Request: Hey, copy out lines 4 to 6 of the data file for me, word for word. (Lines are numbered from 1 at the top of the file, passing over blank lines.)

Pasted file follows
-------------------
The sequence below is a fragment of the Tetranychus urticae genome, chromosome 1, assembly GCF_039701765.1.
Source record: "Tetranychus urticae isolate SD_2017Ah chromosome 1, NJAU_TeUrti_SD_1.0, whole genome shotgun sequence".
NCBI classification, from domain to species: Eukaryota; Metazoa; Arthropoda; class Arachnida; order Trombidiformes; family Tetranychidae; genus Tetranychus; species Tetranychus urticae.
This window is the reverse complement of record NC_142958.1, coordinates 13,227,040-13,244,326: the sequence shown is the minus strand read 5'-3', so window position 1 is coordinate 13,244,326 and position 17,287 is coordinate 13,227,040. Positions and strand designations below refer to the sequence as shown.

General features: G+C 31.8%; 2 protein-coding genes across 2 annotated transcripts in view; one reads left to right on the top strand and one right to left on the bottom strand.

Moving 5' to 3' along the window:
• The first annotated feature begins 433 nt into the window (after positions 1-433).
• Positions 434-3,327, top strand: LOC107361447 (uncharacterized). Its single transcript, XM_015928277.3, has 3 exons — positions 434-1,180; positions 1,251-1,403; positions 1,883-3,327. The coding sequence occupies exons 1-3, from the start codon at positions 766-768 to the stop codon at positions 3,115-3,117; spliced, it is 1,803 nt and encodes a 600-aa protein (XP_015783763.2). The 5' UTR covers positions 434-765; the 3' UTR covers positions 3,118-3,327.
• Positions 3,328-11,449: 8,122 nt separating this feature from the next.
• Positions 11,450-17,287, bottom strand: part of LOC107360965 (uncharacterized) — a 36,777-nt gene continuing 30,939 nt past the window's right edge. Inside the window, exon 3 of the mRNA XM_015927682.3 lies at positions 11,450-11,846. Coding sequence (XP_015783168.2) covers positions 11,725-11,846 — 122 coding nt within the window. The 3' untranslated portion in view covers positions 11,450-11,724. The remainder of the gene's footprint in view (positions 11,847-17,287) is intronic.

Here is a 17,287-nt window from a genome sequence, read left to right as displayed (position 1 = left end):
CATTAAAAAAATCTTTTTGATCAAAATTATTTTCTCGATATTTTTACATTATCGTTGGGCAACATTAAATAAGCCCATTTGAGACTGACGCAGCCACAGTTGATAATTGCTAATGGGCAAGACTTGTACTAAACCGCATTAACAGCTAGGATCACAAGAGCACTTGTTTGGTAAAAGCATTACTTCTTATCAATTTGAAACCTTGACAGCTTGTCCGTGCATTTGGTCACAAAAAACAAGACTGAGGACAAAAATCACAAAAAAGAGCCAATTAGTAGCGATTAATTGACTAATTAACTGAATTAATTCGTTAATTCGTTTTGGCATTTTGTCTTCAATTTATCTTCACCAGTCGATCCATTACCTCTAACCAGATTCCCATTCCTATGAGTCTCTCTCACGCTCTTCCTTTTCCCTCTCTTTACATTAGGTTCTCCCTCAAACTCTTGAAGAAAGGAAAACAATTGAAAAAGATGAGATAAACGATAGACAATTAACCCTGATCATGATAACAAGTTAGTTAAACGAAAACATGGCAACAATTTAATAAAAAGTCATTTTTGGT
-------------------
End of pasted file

This window is the reverse complement of record NC_142958.1, coordinates 13,227,040-13,244,326: the sequence shown is the minus strand read 5'-3', so window position 1 is coordinate 13,244,326 and position 17,287 is coordinate 13,227,040. Positions and strand designations below refer to the sequence as shown.

General features: G+C 31.8%; 2 protein-coding genes across 2 annotated transcripts in view; one reads left to right on the top strand and one right to left on the bottom strand.

Moving 5' to 3' along the window: